Inhibition of CYP2E1 with Natural Agents May Be a Feasible Strategy for Minimizing the Hepatotoxicity of Ethanol

Inhibition of CYP2E1 with natural agents may be a feasible strategy for minimizing the hepatotoxicity of ethanol.
Med Hypotheses 2001 Jan;56(1):8-11
McCarty MF.
Pantox Laboratories, San Diego, California 92109, USA.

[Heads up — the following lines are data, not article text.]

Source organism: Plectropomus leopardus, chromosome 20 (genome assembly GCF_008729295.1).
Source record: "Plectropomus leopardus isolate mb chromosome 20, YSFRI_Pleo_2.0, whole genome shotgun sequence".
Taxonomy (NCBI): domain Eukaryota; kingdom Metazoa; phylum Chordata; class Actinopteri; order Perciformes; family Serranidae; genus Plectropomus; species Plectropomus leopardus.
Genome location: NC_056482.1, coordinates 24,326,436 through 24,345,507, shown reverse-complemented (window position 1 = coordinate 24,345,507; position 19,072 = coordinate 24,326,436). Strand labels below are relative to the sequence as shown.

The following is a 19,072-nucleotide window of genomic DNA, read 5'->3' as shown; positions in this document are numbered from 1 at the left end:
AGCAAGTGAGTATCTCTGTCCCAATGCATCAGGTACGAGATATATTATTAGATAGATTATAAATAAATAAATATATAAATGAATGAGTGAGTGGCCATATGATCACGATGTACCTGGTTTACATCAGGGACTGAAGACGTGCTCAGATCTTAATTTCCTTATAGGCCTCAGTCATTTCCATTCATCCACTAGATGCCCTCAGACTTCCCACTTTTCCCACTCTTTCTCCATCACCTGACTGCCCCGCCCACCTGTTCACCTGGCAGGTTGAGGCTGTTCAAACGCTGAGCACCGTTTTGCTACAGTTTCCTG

CYP2E1, induced in hepatocytes by heavy consumption of ethanol and certain other drugs, is a potent generator of superoxide, and is thereby thought to mediate the gravest aspects of alcoholic hepatotoxicity. Certain drugs such as the sedative chlormethiazole are effective inhibitors of CYP2E1, and may have clinical potential in the treatment of alcoholics. A number of phytochemicals can also potently inhibit CYP2E1 – most notably certain isothiocyanates found in crucifera, such as sulforaphane and phenethylisothiocyanate. Preparation of these compounds from crucifera seeds or sprouts should enable commercial production of supplements that would protect the livers of social drinkers while concurrently reducing risk for carcinogen-induced cancers.